The exhibition is made up of approximately twenty pieces arranged over both floors of Villa Argentina, in a linear route that develops vertically creating a vortex of emotions. On the ground floor smaller pieces created over the years are displayed, whilst on the first floor there are more recent large installations (Mr Kiribati, I Visionari e Dizzy Two). Through the exhibition itinerary, set up with photographs and texts that focus on Emanuele Giannelli’s artistic journey, you come to the largest room which hosts the spectacular installation Sospesi. It’s a series of five life-size sculptures (only three are displayed on this occasion) that float in the air - as if in limbo between dream and reality - inviting the visitors to question the uncertainty of their existence.

The exhibition itinerary ends with a small group of pieces that are set apart for the strong sense of irony they give off, whilst still tackling the main themes of Giannelli’s research. For example in Hovo Sapiens and Humanoid, where man substitutes a mass consumption product; or the contemplation of the mask theme found in the grimace of the famous fighter El Santo. 

Emanuele Giannelli interview - Edited by Chiara Serri

Introductory text

What was the path that led you to creating the work displayed at Villa Argentina?

Sculptures, especially large ones, need museum space. In recent years I have had the chance of displaying my work in important public venues. For this reason, whilst working on some recent pieces like Visionari, Mr Kiribati and Dizzy Two, I had museums in mind, large areas perfect for contemporary art. The availability of these spaces, which are rich in history, gives the work more energy, involving the visitor emotionally. The research is figurative and conceptual at the same time.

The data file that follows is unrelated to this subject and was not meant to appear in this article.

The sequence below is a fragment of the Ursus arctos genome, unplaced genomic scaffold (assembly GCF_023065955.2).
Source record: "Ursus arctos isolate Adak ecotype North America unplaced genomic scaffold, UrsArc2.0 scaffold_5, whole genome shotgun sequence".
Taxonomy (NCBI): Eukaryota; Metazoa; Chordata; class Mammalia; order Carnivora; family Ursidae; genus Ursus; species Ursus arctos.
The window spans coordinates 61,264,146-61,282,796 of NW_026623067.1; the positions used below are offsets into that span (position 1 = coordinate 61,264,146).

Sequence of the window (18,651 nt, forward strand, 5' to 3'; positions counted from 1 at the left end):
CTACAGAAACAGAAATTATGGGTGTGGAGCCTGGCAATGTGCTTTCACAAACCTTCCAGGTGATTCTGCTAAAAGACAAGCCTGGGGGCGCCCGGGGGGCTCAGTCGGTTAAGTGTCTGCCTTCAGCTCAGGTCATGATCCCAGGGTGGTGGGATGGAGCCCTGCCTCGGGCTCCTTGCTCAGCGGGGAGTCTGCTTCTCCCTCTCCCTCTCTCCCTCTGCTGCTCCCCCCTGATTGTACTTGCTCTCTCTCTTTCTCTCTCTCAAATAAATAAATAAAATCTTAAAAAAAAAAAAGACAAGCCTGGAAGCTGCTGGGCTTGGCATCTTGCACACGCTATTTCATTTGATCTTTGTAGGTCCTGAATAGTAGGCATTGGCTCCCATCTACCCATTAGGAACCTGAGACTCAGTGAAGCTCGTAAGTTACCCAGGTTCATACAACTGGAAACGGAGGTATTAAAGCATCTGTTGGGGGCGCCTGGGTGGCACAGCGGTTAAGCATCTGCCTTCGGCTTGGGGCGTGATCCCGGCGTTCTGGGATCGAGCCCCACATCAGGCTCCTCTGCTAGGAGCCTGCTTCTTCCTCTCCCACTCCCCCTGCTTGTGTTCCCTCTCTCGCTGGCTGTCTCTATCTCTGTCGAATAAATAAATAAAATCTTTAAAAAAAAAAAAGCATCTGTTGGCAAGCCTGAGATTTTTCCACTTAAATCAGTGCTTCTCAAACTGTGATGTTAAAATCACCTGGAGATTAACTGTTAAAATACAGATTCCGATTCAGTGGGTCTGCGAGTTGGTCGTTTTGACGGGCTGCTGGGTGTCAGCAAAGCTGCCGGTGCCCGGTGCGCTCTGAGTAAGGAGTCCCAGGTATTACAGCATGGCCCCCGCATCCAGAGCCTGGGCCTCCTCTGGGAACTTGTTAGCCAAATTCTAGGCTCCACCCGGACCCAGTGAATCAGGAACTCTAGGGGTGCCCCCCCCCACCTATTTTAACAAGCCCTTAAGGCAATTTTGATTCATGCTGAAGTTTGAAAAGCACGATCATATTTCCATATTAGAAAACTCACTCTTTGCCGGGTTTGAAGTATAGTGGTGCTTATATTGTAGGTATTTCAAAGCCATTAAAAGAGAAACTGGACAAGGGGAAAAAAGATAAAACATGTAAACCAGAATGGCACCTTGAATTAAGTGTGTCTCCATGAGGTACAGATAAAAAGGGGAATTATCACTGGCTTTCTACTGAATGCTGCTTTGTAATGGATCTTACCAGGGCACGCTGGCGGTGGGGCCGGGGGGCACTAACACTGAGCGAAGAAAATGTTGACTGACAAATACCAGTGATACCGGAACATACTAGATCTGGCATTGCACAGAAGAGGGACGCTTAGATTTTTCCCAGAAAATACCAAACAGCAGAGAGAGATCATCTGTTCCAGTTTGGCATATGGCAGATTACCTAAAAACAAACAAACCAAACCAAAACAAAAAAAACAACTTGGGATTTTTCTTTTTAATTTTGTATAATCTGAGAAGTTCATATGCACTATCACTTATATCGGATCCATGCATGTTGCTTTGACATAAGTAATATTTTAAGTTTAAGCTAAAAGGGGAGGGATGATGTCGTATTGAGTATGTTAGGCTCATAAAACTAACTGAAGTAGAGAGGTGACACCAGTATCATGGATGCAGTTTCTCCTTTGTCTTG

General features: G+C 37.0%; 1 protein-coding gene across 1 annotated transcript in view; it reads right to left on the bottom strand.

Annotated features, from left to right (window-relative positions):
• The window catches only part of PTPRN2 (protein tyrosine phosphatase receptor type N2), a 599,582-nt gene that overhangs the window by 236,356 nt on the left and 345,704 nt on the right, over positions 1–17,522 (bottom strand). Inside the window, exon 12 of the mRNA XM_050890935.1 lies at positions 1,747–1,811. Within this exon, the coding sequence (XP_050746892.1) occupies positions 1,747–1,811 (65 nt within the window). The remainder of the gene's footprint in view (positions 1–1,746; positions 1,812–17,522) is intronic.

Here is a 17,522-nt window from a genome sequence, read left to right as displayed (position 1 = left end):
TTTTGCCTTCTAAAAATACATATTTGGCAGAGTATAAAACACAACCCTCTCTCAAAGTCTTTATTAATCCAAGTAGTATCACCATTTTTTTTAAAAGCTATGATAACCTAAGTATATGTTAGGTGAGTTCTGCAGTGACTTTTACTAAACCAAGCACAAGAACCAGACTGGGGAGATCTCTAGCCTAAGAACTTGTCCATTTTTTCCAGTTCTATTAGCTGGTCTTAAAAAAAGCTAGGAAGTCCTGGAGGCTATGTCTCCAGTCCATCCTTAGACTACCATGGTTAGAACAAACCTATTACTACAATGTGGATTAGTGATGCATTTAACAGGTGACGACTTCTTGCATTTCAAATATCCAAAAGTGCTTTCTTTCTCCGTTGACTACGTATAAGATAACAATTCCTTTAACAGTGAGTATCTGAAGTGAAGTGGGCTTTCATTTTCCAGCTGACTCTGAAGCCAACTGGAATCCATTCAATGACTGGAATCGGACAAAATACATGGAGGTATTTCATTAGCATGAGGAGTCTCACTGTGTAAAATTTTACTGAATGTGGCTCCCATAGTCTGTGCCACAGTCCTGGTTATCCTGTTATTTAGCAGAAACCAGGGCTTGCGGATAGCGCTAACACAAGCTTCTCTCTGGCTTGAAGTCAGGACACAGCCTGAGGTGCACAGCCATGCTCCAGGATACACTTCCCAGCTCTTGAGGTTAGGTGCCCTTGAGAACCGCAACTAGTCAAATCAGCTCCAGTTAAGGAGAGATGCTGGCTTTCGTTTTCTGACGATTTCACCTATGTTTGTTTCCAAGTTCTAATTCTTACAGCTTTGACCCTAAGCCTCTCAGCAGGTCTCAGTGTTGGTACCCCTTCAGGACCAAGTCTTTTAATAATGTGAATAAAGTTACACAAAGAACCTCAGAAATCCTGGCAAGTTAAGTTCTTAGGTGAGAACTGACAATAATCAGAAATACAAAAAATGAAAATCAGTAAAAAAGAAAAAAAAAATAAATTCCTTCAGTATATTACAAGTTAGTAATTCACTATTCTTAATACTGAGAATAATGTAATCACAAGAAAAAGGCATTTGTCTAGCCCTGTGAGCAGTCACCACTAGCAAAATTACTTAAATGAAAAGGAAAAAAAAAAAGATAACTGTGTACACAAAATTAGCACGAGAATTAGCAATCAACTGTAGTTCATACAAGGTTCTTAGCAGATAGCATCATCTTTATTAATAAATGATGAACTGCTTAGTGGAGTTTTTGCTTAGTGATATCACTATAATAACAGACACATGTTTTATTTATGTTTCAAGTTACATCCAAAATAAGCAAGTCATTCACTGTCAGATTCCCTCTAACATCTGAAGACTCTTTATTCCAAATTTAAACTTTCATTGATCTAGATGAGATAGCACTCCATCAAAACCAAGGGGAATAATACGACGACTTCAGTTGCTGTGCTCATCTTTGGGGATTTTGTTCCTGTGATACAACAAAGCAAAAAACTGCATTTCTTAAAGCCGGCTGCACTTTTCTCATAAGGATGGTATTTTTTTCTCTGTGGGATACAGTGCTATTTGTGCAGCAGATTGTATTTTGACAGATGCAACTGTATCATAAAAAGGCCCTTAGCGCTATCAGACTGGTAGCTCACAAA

What is your relationship with ancient sculpture?

Being from Rome and having lived there for nineteen years I was able to visit the classical museums of the city, and observe the paths and evolution of ancient sculpture. At the Academy of Fine Arts with Emilio Greco in Rome first and then with Floriano Bodini in Carrara, we worked on figurative art a lot and I always saw it as a challenge, looking for improvement and fusion.

Over the years I thought of figurative art as a conceptual element, bringing together proportions, twists and muscles with theoretical objectives, making figures become ideas and thoughts and human sculptures become mental representations. Finding a balance between figurative art and conceptual art wasn’t easy: the risk of academicism or of trivial search for beauty is always lurking. What’s important is to know when to stop and to let outside energies intervene, attaching a bolt to a back, making lines and cuts into wounds, microchips, mechanical parts and looking for elements that draw the attention to contemporary concepts. The challenge of figurative art remains, and there is a lot of work to do to juxtapose the human figure to modern neurosis and change.

While on one hand your work is in continuity with the past, on the other it is strongly connected to the contemporary debate linked to bioethics, clonation, body mutation...

I think social and political involvement should be expected by every artist. Art is a crucial tool for looking into, examining and portraying the contemporary world. Problems connected with bioethics, biodiversity and body manipulation can - and must - start a debate. Lets not forget that the natural essence of art is communication. I have no certain answers, but through my research I plan on asking questions to fuel debate and confrontation.

From a technical point of view, how does your work start? How do you choose what materials to use?